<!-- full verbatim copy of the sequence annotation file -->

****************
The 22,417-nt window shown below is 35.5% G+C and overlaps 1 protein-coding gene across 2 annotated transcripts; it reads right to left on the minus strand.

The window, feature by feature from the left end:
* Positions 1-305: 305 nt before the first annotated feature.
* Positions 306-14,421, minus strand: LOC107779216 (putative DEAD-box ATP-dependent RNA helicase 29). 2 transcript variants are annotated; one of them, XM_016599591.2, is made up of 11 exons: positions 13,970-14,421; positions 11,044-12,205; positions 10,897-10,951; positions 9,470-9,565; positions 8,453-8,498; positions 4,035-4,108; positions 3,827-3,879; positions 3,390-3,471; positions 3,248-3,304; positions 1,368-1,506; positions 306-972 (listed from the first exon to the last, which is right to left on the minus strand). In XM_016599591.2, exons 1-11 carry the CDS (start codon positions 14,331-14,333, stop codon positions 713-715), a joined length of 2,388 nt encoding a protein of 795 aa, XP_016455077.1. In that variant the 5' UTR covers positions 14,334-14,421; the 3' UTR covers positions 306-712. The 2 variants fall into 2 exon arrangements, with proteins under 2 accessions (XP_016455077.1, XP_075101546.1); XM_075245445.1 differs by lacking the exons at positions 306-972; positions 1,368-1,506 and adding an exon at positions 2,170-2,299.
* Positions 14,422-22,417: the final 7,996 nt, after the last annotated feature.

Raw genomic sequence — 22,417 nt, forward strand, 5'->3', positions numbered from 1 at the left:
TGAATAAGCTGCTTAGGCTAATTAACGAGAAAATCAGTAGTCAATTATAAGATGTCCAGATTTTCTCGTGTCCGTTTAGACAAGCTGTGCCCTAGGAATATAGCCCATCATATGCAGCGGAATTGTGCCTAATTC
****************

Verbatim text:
The 22,417-nt window shown below is 35.5% G+C and overlaps 1 protein-coding gene across 2 annotated transcripts; it reads right to left on the minus strand.

The window, feature by feature from the left end:
* Positions 1-305: 305 nt before the first annotated feature.
* Positions 306-14,421, minus strand: LOC107779216 (putative DEAD-box ATP-dependent RNA helicase 29). 2 transcript variants are annotated; one of them, XM_016599591.2, is made up of 11 exons: positions 13,970-14,421; positions 11,044-12,205; positions 10,897-10,951; positions 9,470-9,565; positions 8,453-8,498; positions 4,035-4,108; positions 3,827-3,879; positions 3,390-3,471; positions 3,248-3,304; positions 1,368-1,506; positions 306-972 (listed from the first exon to the last, which is right to left on the minus strand). In XM_016599591.2, exons 1-11 carry the CDS (start codon positions 14,331-14,333, stop codon positions 713-715), a joined length of 2,388 nt encoding a protein of 795 aa, XP_016455077.1. In that variant the 5' UTR covers positions 14,334-14,421; the 3' UTR covers positions 306-712. The 2 variants fall into 2 exon arrangements, with proteins under 2 accessions (XP_016455077.1, XP_075101546.1); XM_075245445.1 differs by lacking the exons at positions 306-972; positions 1,368-1,506 and adding an exon at positions 2,170-2,299.
* Positions 14,422-22,417: the final 7,996 nt, after the last annotated feature.

Raw genomic sequence — 22,417 nt, forward strand, 5'->3', positions numbered from 1 at the left:
TGAATAAGCTGCTTAGGCTAATTAACGAGAAAATCAGTAGTCAATTATAAGATGTCCAGATTTTCTCGTGTCCGTTTAGACAAGCTGTGCCCTAGGAATATAGCCCATCATATGCAGCGGAATTGTGCCTAATTC